- July 15, 2014
Old Believers from Gaj were celebrating the 300th anniversary of their community’s existence
Old Believers community from Gaj, in the Solcininkai region, was celebrating the 300th anniversary of its existence on the Solcininkai land. On this occasion, on Saturday of 12 July, there was Blessing of the renovated orthodox church of St. Nikolai the Miracle Worker and the memorial cross, which was placed there in the honour of the first Old Believers who settled on this land.
“Our community in Gaj is around 300-year old” that is what the active member of Old Believers community in Gaj in the Solcininkai region, Paweł Griaznow, said to “Kurier” on the celebration of this event. “Old Believers settled here when they were given land by the Balińscy land owners. At that time it was a big community, after the War it had about 350 followers. Presently, we have about 50-60 members. The orthodox church is also visited by the followers of this faith from surrounding villages – Zielonkowo in the Solcininkai region, Prioteczenko lying on the border of the Solcininkai and Vilinius regions. Ceremonies started with the Mass celebrated by father Grigorij Bojarow and concelebrated by father Sergij Krasnopiorow.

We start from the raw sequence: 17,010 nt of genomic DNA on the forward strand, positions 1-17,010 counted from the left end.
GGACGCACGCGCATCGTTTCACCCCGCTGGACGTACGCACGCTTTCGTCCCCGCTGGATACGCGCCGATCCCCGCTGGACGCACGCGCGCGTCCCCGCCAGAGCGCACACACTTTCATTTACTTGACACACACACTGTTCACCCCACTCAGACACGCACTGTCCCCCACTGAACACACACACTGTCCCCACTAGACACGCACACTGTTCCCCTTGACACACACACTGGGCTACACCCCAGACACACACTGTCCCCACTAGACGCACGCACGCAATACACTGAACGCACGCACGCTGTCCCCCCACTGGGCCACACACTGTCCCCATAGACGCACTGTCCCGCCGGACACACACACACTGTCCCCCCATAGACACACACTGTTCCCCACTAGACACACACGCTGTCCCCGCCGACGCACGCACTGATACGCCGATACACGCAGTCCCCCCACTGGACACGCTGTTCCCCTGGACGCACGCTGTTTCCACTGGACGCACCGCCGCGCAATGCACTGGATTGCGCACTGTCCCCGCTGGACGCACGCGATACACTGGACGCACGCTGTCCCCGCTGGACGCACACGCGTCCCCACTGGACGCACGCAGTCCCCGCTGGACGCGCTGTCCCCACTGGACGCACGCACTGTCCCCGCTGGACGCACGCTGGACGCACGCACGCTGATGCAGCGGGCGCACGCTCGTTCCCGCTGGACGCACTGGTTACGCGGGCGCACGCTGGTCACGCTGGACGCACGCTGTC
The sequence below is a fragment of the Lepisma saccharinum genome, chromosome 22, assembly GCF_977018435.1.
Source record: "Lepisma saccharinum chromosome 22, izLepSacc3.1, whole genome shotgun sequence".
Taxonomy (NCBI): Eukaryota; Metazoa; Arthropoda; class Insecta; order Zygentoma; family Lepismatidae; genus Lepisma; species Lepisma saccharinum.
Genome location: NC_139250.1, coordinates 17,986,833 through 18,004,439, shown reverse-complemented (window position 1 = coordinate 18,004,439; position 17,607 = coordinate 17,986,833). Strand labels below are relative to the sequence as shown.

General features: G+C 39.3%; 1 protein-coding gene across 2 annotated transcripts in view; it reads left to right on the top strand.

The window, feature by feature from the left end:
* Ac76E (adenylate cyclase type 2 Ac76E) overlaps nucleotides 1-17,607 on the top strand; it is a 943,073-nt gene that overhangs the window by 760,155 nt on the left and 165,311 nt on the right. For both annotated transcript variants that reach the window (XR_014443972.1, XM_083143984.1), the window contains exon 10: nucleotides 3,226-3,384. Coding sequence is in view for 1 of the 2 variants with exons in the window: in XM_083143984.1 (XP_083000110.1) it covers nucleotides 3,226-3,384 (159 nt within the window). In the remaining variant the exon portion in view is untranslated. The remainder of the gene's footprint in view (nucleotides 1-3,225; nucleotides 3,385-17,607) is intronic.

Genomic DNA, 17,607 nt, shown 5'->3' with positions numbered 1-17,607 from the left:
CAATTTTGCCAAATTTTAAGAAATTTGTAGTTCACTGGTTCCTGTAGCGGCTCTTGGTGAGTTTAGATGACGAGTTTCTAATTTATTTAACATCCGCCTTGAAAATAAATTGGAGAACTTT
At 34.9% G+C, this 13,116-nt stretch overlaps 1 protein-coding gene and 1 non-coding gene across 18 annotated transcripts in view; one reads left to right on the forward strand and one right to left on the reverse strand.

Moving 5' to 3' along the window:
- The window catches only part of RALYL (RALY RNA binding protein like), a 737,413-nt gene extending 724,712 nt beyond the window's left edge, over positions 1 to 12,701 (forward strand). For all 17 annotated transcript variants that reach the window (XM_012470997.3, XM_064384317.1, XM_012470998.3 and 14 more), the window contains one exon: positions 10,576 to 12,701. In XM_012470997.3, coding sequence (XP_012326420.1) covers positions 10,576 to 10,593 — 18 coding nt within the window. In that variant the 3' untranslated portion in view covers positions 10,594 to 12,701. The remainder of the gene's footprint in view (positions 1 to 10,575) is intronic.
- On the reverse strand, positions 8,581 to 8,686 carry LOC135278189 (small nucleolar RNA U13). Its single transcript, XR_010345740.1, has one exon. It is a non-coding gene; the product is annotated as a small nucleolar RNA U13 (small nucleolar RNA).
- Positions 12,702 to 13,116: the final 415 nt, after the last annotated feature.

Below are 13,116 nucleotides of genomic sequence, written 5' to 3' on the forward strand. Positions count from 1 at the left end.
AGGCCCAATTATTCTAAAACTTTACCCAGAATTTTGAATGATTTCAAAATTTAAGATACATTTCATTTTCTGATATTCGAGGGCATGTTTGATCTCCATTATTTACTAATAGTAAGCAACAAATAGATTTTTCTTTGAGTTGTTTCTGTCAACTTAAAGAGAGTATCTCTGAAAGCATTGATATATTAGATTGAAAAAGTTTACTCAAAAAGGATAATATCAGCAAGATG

Afterwards, the believers, guests and citizens of neighbouring Jaszuny became witnesses of Blessing of renovated orthodox church and memorial cross in honour of the first Old Believers in this region which was set thanks to the common efforts of Old Believers community on the initiative of Paweł and Piotr Griaznow. Those who attended the ceremonies are the members of the Solcininkai district government: deputy mayor Andrzej Andruszkiewicz and Director of Administration Józef Rybak, the members of the local government council Maria Suchocka, Stanisław Iwanowskij, Henryk Tomaszewicz, as well as foreman of Jaszuny Zofia Griaznowa and distinguished guests: rector of the orthodox church in Soleczniki father Oleg Pristawko, dr Nadieżda Morozowa from the chair of Slavic philology at the Vilinius University, co-author of the book “Old Believers of Lithuania. History, culture, art”, as well as Aleksandr Balinskij, descendant of the Balińscy family from Jaszuny?
When speaking with the journalist from “Kurier” Józef Rybak said “We live in a country which has always been multicultural and this is what our greatest treasure is, that is why we support different confessions belonging to the traditional ones. Old Believers have always been among us and contributed to the well-being of our region. For that reason, via “LeaderPlus” program, we supported the orthodox church’s renovation project as it is the unique historical monument in that area and we devoted 100 thousand Lt for this renovation. This orthodox church has also been assigned to the Tourist Route.